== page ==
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“S’way Tales – Stories of a community”, Plymouth, UK

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S’way Tales was established as a pilot partnership project, working with a small cohort of young people, Southway Community Group, a burgeoning Community Interest Company (CIC), Southway Play Care Charity, Plymouth Community Homes, Local Councillors (elected local representatives), local youth and community groups, local residents, and Fotonow (CIC) and Plymouth City Council Community Connections Youth Workers.

The project stemmed from identified issues within the community, specifically social isolation amongst residents (older and parents). Engaging with local young people, the project sought to identify innovative ways to both develop young people’s understanding of digital (lens-based) technology, whilst collaborating within a community environment. Sessions included; project development, filmmaking, photography, audio recording, interviewing, editing and event management / exhibition production.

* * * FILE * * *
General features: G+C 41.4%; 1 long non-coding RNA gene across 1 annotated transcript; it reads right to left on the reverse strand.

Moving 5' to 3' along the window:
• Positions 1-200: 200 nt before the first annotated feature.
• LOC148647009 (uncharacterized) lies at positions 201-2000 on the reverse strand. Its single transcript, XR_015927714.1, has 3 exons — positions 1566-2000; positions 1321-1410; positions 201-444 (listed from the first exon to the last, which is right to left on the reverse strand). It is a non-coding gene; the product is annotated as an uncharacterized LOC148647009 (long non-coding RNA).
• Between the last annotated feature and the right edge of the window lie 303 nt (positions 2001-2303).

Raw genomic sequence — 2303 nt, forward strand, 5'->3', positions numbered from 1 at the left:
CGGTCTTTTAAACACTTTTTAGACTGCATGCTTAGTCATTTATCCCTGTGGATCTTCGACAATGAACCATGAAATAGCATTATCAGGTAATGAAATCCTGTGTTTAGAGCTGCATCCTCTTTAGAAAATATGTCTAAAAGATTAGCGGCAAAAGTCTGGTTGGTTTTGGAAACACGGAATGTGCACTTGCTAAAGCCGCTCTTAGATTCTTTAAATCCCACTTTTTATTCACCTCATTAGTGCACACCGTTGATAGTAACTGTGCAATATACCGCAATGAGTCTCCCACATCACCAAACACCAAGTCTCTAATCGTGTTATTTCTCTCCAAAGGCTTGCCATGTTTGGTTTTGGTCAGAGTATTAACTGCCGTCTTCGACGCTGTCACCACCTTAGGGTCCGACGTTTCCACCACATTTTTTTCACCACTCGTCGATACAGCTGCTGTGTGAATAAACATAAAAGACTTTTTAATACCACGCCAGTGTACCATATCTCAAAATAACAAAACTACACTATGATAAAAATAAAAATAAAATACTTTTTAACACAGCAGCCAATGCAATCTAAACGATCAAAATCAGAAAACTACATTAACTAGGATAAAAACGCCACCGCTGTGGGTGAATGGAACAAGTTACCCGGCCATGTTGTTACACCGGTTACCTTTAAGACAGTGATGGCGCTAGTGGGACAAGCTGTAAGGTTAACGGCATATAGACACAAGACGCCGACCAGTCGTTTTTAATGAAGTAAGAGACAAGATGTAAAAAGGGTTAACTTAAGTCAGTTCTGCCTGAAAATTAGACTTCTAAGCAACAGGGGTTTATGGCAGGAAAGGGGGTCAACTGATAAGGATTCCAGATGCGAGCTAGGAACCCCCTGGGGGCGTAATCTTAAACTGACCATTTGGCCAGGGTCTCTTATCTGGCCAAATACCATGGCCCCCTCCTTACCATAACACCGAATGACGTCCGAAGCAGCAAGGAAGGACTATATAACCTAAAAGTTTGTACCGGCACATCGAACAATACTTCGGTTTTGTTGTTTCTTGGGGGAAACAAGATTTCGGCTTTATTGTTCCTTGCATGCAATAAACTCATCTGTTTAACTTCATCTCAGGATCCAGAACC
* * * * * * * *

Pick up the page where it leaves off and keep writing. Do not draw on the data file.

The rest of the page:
The project culminated with a community event, on Saturday 19th May 2018, the day of the Royal Wedding. The young people’s work, a short-film, project photos and portraits, were exhibited to the local community and wider stake holders. This pilot social history project, led by young people, brought a community together whilst offering informal education in digital technology – working with the ethos of ‘visual culture for social change’.

The project that was kindly supported by donations from #Luscombedrinks #Aldi #Cooperativefood #Langagefarm #ABCBouncyCastles and co-financed by Interreg.


#swaytales #fotonow #southwaycommunitygroup #southwayplaycare #plymouthcommunityhomes #plymouth #AYCHEU #Creativeyouth #intergenerational #notwithoutme

João Sousa: new collection